Indigenous Mbuzis: veld-efficient survivors

In 2009 Lionel Whittal became the first registered Mbuzi goat breeder in South Africa. Mike Burgess recently visited him on his 400ha farm Sandilli, in the Bolo area of the Eastern Cape to see what impact these small, well-proportioned, disease-resistant indigenous goats are having on his farming enterprise.

“Nature has bred them to be hard and I plan to keep it that way,” says Lionel Whittal, farmer and Chairman of the Eastern Cape Indigenous Veld Goat Club, about his flock of 55 Mbuzi ewes and three rams.

The Mbuzi is a geographic ecotype of the Indigenous Veld Goat, which became a registered breed in 2009. Descendants of goats that arrived with African pastoralist communities centuries ago, they are well adapted to local conditions.

Forged in a harsh environment

Lionel left school to farm in Bolo in 1997. Wanting to better utilise the thick bush of his 800ha family farms to increase his income, he introduced around 15 Boer Goat x Mbuzi crosses to graze with his Nguni cattle. He didn’t know that, as they disappeared into the dense bush, most would succumb to heartwater. This first goat farming venture proved disastrous and costly.

But Victor Biggs, former Nguni cattle and Mbuzi goat breeder from the nearby Kei Road district, assured Lionel that Mbuzi goats were adaptable and fertile, and Lionel decided to take a chance. Months after he acquired his easy-to-manage, Mbuzis, none had died from heartwater.

Lionel then increased and improved his flock by acquiring Mbuzis from the other commercial breeders and the former Transkei, one of their traditional strongholds.

Breed advantages
The Transkei goats are small and well-framed, ranging in colour from black and brown to steely grey. “Some of the best genetics come from along the Wild Coast of the Transkei,” says Lionel, “they don’t just sell their goats there – they’re proud of their stock.” 

Today’s Mbuzis carry the bloodline of a highly independent yet productive animal that’s medium- to small-framed and well-proportioned. Their characteristic longer legs are built for extensive foraging.

Genetically shaped by time, Mbuzis are geared to survive in harsh African conditions, says Lionel. “They are the hardiest goat breed in South Africa – their resistance to heartwater is phenomenal. They’ve been exposed to all the disease and parasites of high-rainfall and tropical areas for centuries without veterinary assistance.”

Therefore, he says, his goats need no inoculations against diseases like heartwater, pulpy kidney and pasturella, and are dipped only once every two months to combat bont tick and screw worm. Lionel says many South African stud breeders try to increase animal size, rather than to consider kilograms per hectare produced. But his goal is to keep his Mbuzis small, tough and productive.

“The Mbuzi is the smallest of the meat goats and that’s a big plus for me,” says Lionel. “I can run three Mbuzis to every two standard meat goats on any given piece of land, which gives me more marketable kids per hectare.”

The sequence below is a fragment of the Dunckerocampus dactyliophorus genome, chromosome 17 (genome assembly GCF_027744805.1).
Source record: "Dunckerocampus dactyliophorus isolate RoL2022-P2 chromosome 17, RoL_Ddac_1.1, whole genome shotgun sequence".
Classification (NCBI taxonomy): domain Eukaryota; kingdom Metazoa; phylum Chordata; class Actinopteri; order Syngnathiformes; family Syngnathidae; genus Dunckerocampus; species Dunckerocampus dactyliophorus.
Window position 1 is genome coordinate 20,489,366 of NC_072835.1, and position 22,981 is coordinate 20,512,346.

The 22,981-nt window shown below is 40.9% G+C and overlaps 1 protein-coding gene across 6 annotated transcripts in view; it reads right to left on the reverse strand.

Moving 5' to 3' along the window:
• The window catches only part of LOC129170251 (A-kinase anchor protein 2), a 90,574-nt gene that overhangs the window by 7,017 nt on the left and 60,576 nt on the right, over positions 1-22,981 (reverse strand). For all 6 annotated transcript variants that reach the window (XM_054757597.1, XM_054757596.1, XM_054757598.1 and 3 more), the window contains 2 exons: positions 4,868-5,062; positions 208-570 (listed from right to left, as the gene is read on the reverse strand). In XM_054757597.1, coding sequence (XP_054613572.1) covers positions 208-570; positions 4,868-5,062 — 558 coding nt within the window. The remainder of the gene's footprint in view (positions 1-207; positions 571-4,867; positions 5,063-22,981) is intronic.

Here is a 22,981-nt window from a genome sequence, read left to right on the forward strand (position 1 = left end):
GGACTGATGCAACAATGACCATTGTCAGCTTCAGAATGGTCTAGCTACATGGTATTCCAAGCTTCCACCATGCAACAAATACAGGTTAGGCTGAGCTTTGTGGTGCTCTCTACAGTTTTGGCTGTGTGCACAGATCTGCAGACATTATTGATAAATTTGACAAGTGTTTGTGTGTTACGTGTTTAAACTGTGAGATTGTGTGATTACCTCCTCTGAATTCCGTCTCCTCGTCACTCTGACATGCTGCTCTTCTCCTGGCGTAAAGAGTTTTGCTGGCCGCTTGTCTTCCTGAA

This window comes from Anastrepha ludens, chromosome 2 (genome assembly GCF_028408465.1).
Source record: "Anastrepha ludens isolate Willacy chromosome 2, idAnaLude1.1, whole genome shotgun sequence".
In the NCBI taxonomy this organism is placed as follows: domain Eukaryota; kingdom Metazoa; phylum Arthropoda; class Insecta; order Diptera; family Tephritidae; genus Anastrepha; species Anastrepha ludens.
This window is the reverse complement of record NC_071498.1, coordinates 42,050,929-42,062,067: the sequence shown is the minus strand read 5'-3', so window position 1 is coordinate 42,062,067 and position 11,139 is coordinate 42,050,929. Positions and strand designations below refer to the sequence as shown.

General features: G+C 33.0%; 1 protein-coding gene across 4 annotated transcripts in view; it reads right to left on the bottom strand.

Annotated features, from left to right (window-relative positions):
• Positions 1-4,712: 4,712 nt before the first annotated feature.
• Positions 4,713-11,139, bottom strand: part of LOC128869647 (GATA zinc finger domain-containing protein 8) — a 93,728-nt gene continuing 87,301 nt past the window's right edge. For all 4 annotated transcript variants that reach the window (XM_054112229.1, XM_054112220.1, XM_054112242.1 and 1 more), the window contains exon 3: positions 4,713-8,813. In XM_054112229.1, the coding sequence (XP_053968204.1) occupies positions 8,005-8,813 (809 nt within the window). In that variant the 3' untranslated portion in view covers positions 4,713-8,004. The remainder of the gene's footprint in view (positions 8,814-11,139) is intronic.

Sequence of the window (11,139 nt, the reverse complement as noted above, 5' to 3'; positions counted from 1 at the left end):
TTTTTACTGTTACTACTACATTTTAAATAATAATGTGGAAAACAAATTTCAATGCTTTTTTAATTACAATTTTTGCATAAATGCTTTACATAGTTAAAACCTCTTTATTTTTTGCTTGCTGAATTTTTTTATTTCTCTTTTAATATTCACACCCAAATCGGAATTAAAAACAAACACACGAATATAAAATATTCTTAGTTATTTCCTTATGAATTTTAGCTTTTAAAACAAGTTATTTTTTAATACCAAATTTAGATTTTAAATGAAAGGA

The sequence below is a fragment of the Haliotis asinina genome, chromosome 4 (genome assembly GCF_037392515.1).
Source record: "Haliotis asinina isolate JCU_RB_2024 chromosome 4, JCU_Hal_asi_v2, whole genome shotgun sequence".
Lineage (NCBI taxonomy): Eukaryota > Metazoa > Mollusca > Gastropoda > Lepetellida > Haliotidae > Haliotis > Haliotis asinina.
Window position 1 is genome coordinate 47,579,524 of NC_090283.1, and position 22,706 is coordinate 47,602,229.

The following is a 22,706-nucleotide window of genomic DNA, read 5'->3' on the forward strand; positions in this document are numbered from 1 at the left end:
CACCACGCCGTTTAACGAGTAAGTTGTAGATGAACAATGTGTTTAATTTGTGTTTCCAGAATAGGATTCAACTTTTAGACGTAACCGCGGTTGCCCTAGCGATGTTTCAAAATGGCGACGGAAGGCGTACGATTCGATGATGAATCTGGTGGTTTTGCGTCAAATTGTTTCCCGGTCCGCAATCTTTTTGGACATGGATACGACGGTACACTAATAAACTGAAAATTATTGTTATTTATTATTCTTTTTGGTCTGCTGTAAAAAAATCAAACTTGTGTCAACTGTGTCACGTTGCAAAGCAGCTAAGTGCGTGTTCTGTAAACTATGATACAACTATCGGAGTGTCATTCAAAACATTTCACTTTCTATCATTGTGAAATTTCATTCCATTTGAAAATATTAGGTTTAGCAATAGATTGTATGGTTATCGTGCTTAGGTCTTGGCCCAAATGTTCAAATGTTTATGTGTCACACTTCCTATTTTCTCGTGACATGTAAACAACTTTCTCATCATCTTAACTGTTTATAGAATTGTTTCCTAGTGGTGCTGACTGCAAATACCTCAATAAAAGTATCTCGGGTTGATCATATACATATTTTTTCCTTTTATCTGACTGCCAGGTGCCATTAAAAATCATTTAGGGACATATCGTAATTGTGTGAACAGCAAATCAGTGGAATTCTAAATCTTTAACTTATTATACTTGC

Mbuzi fertility is crucial. Ewes can lamb up to three times in two years at an average lambing rate of 150%. Young rams and ewes are ready for mating in multiple sire flocks at six months. Lionel wants to preserve this fertility.

Registration of the Mbuzi
Lionel has represented the Eastern Cape in the National Indigenous Veld Goat (IVG) Club since its inaugural meeting in 2007. Today the IVG breed society consists of over 100 breeders geared toward the preservation of the Indigenous Veld Goat’s four ecotypes – the Mbuzi, Eastern Cape Xhosa Lob Ear, Northern Cape Speckled and Kunene Type goats.

Sales over the years ensured genetics were distributed amongst enthusiasts, based on the selection for a natural, unimproved and unchanged type within each of these four eco-types. The aim of registration, Lionel explains, is not to “improve” the breed, but to maintain its wonderful adaptive attributes, including disease resistance and fertility.

Now that the Indigenous Veld Goat is recognised by SA Stud Book, strains like the Mbuzi can claim the credibility they deserve as survivors and efficient producers of healthy meat, says Lionel. “As a registered breeder I have Stud Book to back me up with the relevant data. This gives me credibility.”

Within the structures of registration, the breed will also receive more scientific attention, improving the flock. “Having outsiders evaluate your goats gives you a better idea of where you are in your breeding programme – they see things that you don’t,” says Lionel. “Little things you overlook could have a big impact later on.”

His favourite ewe, a 2006 kid from Transkei genetics, recently attracted an offer of R20 000 – but Lionel refuses to sell her, explaining that he has sold over 60 ewes to fellow IVG breeders in the last few years to expand the breed’s popularity. By sharing his genetics, he reduced his own flock from almost 150 to 76 ewes.

The Mbuzi’s vibrant traditional market
“Minimal input equals maximum profit,” says Lionel, “This is the most important characteristic of the Mbuzi.” Also central to their success on Sandilli is the vibrant traditional demand for these goats in the Eastern Cape.

Lionel mostly caters for the abakhweta – Xhosa initiates entering manhood via ritual circumcision – a cultural process that demands two small, affordable goats with enough meat to round off the social gathering honourably. The Mbuzi, says Lionel, has been meeting traditional demand for hundreds of years.

“Mbuzi kapaters (castrated goats) wean at 20kg to 30kg at six months,” he explains. “That’s the ideal weight for the traditional market. They fetch a premium price – currently R25/kg liveweight.”

Contact Lionel Whittal on 073 777 6435.